Giddings discusses bills to help ex-offenders re-enter society

MIKE McGEE | 2/27/2017, 8:35 a.m.
While “bathroom bill” and school voucher debates have dominated the conversations of many prior to the Texas Legislature meeting for ...
State Rep. Helen Giddings speaks at the UNT Dallas Collage of Law Feb. 17 about upcoming legislation that deals with judicial clemency and licensing restrictions for former offenders re-entering the workforce. Mike McGee

The Dallas Examiner

While “bathroom bill” and school voucher debates have dominated the conversations of many prior to the Texas Legislature meeting for its 85th session, State Rep. Helen Giddings, District 109, took time to explain other bills up for vote – bills that may create greater impacts for ex-criminal offenders who are now attempting to find stable employment in the job market as they re-enter society.

Giddings spoke at the UNT College of Law downtown Feb. 17 about House Bill 1507 and House Bill 1508. Both are sponsored by the representative and supported by the administration, faculty and students of the law school. Scholars from the UNT program assisted Giddings in the research needed in preparing the bills.

“These students in the law school have studied the issue of re-entry and some of the problems that ex-offenders encounter once they’ve paid their debt to society, and so they have come up with a couple of bills to make that process easier,” she remarked on their work.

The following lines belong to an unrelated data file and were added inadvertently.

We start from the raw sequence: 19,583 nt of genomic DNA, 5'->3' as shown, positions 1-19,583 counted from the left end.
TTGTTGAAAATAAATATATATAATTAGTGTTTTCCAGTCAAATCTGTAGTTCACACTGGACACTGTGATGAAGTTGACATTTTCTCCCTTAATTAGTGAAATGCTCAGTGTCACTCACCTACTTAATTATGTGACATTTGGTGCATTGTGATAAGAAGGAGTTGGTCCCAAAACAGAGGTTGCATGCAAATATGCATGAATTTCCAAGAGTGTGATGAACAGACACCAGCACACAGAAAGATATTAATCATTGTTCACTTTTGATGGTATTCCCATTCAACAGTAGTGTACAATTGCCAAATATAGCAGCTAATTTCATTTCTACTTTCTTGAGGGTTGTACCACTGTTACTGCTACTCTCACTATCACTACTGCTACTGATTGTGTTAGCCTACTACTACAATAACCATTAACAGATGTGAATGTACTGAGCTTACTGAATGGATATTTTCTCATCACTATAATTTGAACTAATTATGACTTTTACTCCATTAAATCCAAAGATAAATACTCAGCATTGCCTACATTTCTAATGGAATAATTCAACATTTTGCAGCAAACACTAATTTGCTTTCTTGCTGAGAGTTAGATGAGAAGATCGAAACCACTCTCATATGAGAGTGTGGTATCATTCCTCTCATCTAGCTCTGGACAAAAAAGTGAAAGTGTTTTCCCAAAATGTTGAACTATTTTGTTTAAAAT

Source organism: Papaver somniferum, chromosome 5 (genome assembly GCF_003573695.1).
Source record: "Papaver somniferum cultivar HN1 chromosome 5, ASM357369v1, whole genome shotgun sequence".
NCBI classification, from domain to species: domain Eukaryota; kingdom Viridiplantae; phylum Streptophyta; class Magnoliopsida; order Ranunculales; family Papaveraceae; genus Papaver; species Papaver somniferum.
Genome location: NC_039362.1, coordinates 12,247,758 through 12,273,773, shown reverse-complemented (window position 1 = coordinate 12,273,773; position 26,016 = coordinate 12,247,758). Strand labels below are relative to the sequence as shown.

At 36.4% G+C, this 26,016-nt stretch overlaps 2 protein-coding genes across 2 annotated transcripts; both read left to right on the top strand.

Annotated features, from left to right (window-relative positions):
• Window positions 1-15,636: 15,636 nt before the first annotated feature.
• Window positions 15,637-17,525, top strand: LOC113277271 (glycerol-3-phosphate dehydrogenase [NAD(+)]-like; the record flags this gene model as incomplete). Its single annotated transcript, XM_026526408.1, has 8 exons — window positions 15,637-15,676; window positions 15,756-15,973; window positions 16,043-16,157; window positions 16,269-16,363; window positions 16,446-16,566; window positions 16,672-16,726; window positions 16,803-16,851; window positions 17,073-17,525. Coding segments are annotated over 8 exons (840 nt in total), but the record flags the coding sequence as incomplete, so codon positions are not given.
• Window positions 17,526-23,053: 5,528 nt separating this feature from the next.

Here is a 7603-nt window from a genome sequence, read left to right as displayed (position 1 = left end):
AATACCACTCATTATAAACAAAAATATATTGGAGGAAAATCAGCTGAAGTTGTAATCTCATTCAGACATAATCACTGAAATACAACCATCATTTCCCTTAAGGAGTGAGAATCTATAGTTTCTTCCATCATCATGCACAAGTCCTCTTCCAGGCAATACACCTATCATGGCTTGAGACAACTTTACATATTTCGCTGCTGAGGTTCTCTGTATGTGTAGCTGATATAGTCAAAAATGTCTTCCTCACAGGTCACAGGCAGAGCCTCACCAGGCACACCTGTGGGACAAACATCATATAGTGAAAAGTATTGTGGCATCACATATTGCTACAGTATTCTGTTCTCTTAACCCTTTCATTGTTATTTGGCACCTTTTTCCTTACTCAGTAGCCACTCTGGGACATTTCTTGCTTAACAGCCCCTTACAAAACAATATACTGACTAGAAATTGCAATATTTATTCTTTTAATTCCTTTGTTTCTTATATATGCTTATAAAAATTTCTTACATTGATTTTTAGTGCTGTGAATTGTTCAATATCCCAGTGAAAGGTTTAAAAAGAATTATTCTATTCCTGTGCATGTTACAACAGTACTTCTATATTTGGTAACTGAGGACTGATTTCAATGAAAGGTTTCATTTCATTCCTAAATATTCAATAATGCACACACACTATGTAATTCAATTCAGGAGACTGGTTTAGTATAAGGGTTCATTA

HB1507 “increases awareness to judicial clemency while House Bill 1508 will expand access to information around occupational licensing restrictions for ex-offenders,” David Feigen, legislative director for Giddings, noted in a prepared statement.

“These bills are common-sense reforms that will help reverse the systemic barriers to re-entry for ex-offenders who have paid their debt to society and turned their lives around,” he wrote further.

HB1507 calls for a standard method for defendants who satisfactorily complete community supervision to be released “… from the penalties and disabilities resulting from the offense” by authorization of the court. Once these individuals have met all criteria that has been legally required of them, they would potentially become free from any indefinite punitive measures, according to Texas Legislature Online.

Royal Furgeson, dean of the school, emphasized that HB1507 does not include clemency for those convicted of violent crime or other serious felonies, and neither bill would endanger public safety in any way.

“These present an opportunity that comes with probated offenders. So these are people, many of them first offenders, who successfully completed probated sentences and so they are very good candidates for judicial clemency,” he said on HB1507. Only a judge would have the discretion to grant such a decree.

“He has seen everything, he has understood what’s happened, and that judge… is best able to decide whether these people are really ready to go back to productive society,” Furgeson offered. Two-thirds of all felony sentences in the state are probated to begin with, he confirmed. The Federal Bureau of Prisons reported that in Texas alone, 5,261 federal inmates were released in 2016. In fiscal 2015, the Texas Department of Criminal Justice released 70,311 inmates. Of that number, 21,781 were Black.

“This would make an enormous difference… in allowing people to having their disabilities waived so they can get back into the workplace,” the dean continued.

HB1508 states that an entity offering an educational program to prepare an individual for an occupational license must inform the individual whether they do or do not qualify for that license.